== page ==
I am not a mechanic but since both items are electrical in nature, they could be shorting each other. It could be somewhere in the steering column, fuse- dash area. My 98 Ford on hard turns brings the gas gauge down to empty and there it stays. For me this is probably the electronically wired floater on the fuel pump wearing out ($120 for a 2 prong wire, floater and two wires coming out of a small circuit).
You don't say whether the engine cuts out like a switch has been turned off or if it splutters to a halt. Normally when it cuts out like a switch has been flipped it is electrical. If it splutters and dies it is a fuel problem. If your tank is only a quarter full and the pickup pipe inside is on the right. A violent turn to the right would 'slosh' the fuel to the left which could cause the pipe to suck in air. As you know your engine requires fuel to run as well as air. No fuel no, brum brum.
If the engine fault is electrical in nature, then there could be a break in the wiring which is is 'made' when driven normally but 'breaks' when turned sharply. That could be anywhere, not just around the steering column. It might be found by running the engine and then gently moving the wiring to see if you can find the loose connection or damaged wire. It would have to be somewhere along the ignition circuit. Beware of moving parts and hot components and exhaust in the engine bay. Intermittent electrical faults can be an absolute nightmare to find. It may be a case of taking it to a professional auto electrician and leave it in their hands.
I had this fault on my escort diesel van it gradually got worse after taking it to local garage they found it was fuel problem with filter, changed fuel filter not done it since
Out, because it is lengthening the instrument and therefore making it lower, or, flatter and making it no longer sharp.
A sharp pain on the right side of your abdomen could be an indicator of a problem with your appendix. If it is a sharp pain you need to go to the emergency room right away before it bursts.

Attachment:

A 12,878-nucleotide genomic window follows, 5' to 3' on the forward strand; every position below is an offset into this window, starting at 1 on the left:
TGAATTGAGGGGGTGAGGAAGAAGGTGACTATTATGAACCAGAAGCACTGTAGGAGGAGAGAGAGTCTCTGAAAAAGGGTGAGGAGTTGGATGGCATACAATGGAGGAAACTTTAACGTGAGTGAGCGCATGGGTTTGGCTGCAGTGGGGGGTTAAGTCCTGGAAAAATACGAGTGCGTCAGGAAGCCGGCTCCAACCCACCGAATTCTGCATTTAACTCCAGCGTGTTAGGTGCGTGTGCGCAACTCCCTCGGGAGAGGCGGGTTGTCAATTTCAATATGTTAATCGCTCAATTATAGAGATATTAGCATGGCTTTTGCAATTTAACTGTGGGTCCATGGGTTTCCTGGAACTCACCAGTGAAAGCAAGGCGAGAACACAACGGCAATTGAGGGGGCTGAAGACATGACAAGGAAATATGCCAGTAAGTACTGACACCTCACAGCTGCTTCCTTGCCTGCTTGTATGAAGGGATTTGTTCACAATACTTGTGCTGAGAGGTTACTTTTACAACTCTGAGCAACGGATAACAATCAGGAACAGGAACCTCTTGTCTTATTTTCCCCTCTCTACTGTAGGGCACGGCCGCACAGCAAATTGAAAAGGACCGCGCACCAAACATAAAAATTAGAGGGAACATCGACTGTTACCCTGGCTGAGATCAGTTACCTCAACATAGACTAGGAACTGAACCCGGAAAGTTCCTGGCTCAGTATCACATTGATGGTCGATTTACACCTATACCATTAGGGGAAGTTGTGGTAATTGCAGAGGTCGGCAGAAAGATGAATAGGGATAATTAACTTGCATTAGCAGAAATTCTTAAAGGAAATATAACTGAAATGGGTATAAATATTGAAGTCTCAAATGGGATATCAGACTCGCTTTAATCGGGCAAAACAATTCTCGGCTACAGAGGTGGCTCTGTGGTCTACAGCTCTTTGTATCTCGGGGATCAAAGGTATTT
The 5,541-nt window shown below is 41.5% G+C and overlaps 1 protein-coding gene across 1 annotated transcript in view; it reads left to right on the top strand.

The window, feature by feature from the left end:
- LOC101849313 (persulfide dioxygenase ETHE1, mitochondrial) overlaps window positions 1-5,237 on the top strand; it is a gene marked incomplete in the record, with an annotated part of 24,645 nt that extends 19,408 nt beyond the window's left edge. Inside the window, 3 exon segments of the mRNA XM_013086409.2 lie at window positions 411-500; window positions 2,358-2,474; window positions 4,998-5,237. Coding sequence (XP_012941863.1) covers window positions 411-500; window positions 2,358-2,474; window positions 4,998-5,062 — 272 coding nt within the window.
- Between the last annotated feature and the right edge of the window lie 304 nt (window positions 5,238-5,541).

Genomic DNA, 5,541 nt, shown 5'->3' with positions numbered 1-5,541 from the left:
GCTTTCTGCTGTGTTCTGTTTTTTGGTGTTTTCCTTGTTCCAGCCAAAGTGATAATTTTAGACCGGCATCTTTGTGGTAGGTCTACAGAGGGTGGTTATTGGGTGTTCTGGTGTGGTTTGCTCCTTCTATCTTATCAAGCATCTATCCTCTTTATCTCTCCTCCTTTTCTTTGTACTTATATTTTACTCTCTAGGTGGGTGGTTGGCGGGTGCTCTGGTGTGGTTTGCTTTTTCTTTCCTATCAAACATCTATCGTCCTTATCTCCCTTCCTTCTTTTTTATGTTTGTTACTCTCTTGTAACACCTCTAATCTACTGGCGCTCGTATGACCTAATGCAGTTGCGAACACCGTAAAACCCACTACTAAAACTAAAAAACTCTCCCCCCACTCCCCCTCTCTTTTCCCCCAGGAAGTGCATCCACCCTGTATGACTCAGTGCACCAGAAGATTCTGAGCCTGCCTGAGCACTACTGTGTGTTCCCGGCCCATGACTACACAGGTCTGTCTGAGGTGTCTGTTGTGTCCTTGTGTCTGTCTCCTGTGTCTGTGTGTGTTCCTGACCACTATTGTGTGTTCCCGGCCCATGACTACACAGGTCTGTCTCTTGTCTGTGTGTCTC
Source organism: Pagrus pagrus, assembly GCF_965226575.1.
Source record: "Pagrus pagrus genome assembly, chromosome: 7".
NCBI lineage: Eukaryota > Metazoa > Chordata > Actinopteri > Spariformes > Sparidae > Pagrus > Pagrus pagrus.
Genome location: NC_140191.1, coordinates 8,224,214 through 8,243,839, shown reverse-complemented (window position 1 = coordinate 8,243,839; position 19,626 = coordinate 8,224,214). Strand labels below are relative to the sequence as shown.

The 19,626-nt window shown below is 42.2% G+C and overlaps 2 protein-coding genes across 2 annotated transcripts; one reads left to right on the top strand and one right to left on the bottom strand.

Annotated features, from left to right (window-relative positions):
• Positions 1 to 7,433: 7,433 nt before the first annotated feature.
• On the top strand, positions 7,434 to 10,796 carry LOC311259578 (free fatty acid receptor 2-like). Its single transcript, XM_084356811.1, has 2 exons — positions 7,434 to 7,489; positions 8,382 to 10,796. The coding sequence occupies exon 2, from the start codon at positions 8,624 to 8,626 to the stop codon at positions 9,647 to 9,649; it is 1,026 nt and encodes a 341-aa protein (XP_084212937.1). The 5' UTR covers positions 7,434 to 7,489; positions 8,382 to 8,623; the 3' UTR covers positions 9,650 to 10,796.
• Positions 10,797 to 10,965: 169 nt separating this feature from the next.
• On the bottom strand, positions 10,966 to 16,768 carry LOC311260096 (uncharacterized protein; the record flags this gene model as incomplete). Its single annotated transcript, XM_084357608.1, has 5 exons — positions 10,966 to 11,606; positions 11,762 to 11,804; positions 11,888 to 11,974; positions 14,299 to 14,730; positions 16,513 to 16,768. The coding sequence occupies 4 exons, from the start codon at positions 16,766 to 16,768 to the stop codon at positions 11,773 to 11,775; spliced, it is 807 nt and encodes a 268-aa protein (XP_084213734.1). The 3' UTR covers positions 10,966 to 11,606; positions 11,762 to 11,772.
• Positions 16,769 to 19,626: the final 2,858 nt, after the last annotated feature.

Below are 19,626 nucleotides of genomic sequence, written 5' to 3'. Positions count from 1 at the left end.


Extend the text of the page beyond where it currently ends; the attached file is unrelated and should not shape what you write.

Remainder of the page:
NHL player Patrick Sharp shoots right.
Directly to the right of A is A-sharp/B-flat.
metal, right? Sounds like metal, yes.
Best to get merchanical attention very soon. Never a good idea to drive a car making silly noises.
To the right.
4 chords: 1. left hand- c sharp, g-sharp, c-sharp(middle c) right hand- g-sharp, c-sharp 2. left hand- d-sharp, a-sharp, d-sharp right hand- g-sharp, c-sharp 3. left hand- g-sharp, c, d-sharp right hand- g-sharp, c 4. left hand- f, g-sharp, c right hand- g-sharp, c Now all you have to do is play these chords together over and over again using the viva la vida rythymn(which I'm sure you know of). *Another Answer* C Sharp Major (Dun-dun-dun-du...) D Sharp Major (Dun-dun-da-dun-dun) G Sharp Major (Dun-dun-dun-da) F Minor (Dun-Dun-Da-Dun-Dun) There you go.
No. There are a (plus a flat and a sharp), b (plus b flat and b sharp), c (flat and sharp), d (flat and sharp), e (flat and sharp), f (flat and sharp), and g (flat and sharp). That makes a, b, c, d, e, f, g Plus the flat and sharp for each, making 21 notes of the scale.
97 grand am rubbing/grinding noise from right front that is not wheelbearing or brakes
d sharp right above middle C is the same as Eb -- 2/3; the D sharp above that is 2.
Sharp pain in the lower right side and bloating could be caused from appendicitis. You may have an ovarian cyst if you are a woman.
Car wheels on the pavement.
A G quintuluple sharp would be raised four half steps, or two whole steps, making it a B.
Possibilities are: Road crown Loose/broken front end part(s) Impropper alignment
You could be ovulating.
Go to the Doctor!!!
Sharp pain in the right arm may be a symptom of many health conditions. This includes carpal tunnel syndrome and a herniated disc.
beavers have long sharp teeths because it has to be able to make damps and they got to used to making them. Also because there strong
On a standard piano, the first white key (lowest) on the left is an A. Every eighth white key to the right is also an A. The black key to the right of each A is an A sharp key.